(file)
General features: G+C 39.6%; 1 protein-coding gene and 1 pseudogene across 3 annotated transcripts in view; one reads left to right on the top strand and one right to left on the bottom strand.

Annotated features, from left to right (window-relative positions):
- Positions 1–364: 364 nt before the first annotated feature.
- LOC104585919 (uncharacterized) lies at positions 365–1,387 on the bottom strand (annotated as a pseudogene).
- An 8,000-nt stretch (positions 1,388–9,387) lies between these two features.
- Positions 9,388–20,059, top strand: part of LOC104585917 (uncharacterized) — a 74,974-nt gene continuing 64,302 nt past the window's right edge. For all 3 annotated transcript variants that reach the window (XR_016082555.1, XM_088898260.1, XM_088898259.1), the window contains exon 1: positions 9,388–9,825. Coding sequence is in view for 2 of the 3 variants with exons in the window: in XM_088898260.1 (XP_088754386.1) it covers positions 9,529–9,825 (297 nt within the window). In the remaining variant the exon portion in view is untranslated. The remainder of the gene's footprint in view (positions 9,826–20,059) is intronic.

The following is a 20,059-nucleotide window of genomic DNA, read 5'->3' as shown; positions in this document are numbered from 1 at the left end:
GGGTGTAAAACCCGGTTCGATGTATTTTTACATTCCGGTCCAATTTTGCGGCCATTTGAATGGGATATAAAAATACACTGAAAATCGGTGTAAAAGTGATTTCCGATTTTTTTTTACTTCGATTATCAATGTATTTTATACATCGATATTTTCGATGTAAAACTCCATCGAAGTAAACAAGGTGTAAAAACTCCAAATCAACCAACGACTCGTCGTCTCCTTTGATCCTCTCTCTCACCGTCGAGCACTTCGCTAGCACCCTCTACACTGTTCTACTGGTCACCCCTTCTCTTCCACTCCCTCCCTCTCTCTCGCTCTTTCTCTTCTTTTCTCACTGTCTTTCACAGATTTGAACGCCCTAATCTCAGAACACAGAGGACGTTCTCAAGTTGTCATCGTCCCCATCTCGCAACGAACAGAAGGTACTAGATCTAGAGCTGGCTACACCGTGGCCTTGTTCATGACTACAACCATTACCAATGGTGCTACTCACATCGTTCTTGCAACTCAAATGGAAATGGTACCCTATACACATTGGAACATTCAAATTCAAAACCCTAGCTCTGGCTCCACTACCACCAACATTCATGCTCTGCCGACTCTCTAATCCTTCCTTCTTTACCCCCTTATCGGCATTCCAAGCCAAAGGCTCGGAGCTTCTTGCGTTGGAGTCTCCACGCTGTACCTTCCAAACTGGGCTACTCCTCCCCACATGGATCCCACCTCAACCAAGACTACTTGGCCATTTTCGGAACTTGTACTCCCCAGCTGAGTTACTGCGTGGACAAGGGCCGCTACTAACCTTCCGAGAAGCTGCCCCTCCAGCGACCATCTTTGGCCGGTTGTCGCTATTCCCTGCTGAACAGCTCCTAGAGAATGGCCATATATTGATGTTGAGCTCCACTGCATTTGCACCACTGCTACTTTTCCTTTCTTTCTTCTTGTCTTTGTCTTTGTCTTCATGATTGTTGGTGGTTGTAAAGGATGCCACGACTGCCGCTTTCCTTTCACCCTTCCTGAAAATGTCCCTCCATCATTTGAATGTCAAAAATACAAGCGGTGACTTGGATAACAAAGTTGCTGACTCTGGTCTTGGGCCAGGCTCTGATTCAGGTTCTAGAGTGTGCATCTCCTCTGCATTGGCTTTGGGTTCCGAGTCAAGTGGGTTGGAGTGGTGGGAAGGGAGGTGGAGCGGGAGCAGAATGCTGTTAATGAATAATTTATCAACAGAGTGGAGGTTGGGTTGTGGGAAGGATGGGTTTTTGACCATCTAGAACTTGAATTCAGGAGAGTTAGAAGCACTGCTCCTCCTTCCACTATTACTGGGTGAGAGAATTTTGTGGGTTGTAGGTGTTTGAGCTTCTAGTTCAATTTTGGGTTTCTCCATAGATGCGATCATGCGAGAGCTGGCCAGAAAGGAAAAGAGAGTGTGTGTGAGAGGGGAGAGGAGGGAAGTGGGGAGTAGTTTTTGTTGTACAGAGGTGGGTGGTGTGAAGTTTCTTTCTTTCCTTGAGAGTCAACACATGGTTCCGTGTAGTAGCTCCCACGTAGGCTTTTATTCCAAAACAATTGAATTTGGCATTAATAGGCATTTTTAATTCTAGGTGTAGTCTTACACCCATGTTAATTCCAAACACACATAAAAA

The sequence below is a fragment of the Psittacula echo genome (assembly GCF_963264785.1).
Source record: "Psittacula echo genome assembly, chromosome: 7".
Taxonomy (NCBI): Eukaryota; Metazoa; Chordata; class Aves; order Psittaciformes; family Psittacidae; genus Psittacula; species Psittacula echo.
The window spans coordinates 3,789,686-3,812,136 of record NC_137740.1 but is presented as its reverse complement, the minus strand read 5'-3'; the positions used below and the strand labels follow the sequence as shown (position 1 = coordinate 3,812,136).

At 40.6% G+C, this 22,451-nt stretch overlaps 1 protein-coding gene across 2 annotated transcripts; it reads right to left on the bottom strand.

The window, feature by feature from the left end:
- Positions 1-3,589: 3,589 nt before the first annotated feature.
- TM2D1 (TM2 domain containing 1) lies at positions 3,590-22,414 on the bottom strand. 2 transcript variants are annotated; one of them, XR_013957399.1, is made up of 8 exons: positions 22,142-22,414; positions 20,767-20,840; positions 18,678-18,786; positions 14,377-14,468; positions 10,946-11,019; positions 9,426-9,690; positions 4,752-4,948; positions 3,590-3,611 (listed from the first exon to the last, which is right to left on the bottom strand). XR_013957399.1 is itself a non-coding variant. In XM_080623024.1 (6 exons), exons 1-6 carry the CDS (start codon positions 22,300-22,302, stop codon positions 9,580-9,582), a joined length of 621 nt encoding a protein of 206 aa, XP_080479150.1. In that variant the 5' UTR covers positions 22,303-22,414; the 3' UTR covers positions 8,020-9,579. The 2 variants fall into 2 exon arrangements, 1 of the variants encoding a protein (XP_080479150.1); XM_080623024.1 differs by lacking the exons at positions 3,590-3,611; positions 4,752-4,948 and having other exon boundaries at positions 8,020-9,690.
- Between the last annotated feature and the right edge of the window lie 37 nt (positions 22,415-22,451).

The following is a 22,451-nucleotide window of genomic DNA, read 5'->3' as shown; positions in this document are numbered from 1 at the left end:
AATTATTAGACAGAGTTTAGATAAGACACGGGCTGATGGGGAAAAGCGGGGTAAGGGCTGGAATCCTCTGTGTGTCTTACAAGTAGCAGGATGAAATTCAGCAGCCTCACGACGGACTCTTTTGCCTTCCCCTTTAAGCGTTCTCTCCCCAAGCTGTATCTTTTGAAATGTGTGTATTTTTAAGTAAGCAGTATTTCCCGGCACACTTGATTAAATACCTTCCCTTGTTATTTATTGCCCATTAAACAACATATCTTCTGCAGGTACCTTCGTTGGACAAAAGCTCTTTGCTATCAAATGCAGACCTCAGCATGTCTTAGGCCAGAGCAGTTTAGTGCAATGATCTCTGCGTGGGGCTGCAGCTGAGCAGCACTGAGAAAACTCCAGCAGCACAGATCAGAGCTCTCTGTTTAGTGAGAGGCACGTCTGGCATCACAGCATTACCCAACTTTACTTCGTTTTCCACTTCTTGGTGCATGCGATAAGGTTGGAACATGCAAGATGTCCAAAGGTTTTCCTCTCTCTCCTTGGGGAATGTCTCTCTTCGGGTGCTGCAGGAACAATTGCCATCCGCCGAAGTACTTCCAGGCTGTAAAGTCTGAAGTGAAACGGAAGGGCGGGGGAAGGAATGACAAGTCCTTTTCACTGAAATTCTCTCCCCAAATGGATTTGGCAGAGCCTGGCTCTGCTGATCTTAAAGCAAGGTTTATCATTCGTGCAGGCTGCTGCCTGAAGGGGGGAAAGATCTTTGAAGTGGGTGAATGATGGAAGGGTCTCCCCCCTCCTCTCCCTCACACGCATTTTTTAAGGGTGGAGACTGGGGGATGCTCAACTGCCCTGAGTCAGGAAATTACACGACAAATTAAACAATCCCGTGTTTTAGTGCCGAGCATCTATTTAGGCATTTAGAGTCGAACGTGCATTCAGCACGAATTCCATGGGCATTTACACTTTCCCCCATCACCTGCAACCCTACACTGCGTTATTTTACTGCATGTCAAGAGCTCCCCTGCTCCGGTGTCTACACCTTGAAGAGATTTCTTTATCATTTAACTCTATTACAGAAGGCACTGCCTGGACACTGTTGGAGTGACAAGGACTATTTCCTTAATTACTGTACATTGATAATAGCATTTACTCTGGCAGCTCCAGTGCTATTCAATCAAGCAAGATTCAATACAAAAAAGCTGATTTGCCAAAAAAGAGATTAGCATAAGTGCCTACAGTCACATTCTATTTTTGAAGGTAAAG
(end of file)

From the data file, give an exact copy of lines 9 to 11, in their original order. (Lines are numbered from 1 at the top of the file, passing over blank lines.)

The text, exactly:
The sequence below is a fragment of the Psittacula echo genome (assembly GCF_963264785.1).
Source record: "Psittacula echo genome assembly, chromosome: 7".
Taxonomy (NCBI): Eukaryota; Metazoa; Chordata; class Aves; order Psittaciformes; family Psittacidae; genus Psittacula; species Psittacula echo.